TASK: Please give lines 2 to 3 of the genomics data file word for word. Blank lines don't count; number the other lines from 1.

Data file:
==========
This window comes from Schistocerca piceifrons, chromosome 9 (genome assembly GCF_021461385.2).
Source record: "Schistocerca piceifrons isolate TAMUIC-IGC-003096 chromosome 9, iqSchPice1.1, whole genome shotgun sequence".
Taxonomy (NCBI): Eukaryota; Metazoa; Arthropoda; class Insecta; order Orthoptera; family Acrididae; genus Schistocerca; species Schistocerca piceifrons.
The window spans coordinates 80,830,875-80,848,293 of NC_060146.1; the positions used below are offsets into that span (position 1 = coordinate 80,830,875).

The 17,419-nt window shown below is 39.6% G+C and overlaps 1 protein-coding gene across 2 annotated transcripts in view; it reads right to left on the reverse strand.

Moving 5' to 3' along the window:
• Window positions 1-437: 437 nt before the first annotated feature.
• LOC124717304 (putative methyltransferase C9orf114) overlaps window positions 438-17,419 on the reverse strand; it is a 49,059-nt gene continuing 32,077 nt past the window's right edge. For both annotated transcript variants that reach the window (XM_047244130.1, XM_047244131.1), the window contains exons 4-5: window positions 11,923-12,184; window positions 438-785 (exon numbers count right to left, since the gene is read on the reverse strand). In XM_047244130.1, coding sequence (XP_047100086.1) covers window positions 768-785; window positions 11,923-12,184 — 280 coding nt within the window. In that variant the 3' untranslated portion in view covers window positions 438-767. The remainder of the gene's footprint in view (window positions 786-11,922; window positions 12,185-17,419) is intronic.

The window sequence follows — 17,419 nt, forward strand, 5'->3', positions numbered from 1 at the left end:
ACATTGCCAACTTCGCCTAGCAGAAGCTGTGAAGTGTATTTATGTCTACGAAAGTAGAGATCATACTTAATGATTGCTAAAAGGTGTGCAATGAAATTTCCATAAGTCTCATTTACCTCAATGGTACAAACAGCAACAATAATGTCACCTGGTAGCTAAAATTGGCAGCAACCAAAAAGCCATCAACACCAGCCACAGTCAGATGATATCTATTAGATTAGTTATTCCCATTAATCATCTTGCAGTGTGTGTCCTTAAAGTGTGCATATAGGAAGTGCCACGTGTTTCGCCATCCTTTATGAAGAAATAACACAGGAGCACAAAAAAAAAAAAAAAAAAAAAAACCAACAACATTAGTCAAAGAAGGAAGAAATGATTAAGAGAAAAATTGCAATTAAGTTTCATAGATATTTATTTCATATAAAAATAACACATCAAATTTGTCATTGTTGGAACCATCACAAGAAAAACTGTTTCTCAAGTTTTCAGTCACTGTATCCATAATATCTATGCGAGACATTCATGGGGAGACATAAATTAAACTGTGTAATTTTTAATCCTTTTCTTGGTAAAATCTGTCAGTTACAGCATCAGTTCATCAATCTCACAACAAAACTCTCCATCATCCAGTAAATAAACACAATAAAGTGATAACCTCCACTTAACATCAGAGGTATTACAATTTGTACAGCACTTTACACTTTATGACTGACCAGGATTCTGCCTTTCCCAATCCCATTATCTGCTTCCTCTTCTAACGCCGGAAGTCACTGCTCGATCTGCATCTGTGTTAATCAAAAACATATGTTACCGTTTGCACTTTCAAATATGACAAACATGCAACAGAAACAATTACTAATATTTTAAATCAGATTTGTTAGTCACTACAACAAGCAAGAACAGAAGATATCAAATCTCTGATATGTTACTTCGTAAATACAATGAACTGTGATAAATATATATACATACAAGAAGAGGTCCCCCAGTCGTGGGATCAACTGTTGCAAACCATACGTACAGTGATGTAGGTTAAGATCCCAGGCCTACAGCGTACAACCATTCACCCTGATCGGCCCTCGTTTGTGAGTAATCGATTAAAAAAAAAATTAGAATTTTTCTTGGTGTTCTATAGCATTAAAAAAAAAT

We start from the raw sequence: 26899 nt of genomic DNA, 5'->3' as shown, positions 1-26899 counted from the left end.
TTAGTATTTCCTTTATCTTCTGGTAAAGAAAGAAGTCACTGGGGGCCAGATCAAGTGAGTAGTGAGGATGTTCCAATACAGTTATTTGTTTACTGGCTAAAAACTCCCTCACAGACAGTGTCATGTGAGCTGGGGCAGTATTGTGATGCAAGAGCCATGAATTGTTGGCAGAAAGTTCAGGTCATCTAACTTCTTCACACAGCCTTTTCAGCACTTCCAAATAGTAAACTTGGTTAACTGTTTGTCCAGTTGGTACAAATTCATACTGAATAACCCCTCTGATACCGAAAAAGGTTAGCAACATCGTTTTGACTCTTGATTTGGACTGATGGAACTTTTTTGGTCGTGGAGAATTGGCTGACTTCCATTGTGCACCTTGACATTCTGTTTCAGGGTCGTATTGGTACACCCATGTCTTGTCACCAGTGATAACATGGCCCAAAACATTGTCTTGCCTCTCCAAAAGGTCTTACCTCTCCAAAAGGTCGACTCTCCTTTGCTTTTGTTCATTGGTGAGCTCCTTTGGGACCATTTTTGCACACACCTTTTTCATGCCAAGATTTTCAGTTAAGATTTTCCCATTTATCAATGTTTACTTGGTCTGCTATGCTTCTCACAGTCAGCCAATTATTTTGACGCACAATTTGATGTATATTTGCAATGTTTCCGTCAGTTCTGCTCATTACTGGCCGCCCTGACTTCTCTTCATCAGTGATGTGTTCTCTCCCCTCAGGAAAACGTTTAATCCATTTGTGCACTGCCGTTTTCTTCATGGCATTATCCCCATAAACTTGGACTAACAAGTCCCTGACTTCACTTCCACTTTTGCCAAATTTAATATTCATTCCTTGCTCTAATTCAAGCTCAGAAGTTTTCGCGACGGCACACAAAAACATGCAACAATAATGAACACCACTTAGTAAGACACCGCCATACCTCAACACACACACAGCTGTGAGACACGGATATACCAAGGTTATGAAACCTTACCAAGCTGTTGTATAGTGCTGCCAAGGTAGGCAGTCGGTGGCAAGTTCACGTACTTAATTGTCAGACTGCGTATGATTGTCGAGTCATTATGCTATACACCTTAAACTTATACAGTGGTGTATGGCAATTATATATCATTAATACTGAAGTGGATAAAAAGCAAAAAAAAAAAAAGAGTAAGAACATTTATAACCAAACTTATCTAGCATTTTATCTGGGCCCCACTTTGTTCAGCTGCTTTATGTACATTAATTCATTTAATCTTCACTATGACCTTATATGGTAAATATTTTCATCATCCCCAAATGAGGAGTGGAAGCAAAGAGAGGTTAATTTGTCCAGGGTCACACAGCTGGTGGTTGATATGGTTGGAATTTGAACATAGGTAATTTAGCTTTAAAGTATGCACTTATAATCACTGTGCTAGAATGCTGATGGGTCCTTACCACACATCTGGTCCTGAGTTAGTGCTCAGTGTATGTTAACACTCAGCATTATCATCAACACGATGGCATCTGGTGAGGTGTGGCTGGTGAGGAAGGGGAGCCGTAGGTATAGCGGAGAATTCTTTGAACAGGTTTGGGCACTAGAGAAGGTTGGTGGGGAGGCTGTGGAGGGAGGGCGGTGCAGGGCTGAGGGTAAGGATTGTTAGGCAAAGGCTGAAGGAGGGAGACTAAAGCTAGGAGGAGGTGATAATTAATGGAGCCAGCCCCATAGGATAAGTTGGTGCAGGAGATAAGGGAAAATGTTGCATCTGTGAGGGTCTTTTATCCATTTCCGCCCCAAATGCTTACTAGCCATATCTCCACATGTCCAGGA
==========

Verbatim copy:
Source record: "Schistocerca piceifrons isolate TAMUIC-IGC-003096 chromosome 9, iqSchPice1.1, whole genome shotgun sequence".
Taxonomy (NCBI): Eukaryota; Metazoa; Arthropoda; class Insecta; order Orthoptera; family Acrididae; genus Schistocerca; species Schistocerca piceifrons.